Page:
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TCP/IP Communication Verification Utility (ping/ping6)
(Page 1 of 5)
One of the most common classes of
problems that network administrators are often called upon to solve
is an inability of two hosts to communicate. For example, a user on
a corporate network might not be able to retrieve one of his files from
a local server, or another user might be having difficulty loading her
favorite Web site. In these and many similar situations, one important
step in diagnosing the problem is to verify that basic communication
is possible between the TCP/IP software stacks on the two machines.
This is most often done using the ping utility, or ping6
in IPv6 implementations.
Note: Some people say that ping is an acronym for Packet Internet Groper, while others insist that it is actually based on the use of the term to refer to a sonar pulse sent by a submarine to check for nearby objects. I really dont know which of these is true, but I prefer the second explanation. Consider that the utility works in a way similar to a sonar ping, and that it was originally written by a gent named Mike Muuss, who worked at the US Army Ballistics Research Laboratory. The first explanation is weaker; its possible, but the phrase Packet Internet Groper isnt really grammatical, and I dont even want to think about what it is this utility is supposed to be groping! J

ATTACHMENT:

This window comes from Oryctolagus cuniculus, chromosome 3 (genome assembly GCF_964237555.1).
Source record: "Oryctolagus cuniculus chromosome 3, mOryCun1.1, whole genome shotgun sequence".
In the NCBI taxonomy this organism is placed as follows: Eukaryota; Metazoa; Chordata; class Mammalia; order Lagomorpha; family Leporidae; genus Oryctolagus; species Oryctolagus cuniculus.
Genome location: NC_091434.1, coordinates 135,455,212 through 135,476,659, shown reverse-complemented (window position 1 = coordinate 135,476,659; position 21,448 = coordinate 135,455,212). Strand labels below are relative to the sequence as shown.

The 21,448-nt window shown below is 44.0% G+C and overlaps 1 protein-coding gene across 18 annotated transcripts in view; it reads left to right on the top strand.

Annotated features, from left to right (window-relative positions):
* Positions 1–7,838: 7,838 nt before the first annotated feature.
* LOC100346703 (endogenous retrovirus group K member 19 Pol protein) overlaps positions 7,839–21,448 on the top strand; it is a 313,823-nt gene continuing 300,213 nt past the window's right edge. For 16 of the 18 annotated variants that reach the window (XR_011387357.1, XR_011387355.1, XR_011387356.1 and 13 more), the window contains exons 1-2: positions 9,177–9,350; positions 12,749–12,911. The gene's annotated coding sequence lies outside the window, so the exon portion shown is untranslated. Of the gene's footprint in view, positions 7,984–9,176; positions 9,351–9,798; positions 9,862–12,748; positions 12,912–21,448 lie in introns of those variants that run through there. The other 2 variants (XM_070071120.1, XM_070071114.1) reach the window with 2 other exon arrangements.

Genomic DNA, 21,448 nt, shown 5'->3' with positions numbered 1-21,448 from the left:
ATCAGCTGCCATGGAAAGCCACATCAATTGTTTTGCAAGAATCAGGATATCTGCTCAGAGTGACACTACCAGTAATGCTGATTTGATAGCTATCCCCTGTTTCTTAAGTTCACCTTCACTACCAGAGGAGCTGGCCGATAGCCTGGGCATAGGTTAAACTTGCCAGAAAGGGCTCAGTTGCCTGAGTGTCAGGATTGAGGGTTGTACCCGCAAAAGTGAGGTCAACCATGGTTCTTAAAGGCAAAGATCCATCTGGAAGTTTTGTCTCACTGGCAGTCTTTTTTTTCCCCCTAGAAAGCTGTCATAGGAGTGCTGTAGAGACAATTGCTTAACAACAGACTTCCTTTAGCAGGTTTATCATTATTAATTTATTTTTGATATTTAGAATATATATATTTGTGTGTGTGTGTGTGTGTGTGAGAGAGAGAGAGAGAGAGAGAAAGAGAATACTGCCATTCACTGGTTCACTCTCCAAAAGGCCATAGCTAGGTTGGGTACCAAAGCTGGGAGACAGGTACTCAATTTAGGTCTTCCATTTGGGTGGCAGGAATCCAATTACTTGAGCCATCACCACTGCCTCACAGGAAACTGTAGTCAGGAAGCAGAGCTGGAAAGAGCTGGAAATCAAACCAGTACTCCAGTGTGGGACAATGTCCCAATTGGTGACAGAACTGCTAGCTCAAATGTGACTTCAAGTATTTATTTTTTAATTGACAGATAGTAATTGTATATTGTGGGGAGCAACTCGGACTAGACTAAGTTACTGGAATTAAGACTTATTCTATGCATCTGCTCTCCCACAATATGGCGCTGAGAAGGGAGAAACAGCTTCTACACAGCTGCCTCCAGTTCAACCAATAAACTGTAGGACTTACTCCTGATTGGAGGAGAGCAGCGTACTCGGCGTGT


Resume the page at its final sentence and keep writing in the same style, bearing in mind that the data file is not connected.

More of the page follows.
The ping diagnostic utility
is one of the most commonly used, and is present in just about every
TCP/IP implementation. It is usually implemented and accessed as a command-line
utility, though there are also now graphical and menu-based versions
of the program on some operating systems.
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Version 3.0 - Version Date: September 20, 2005
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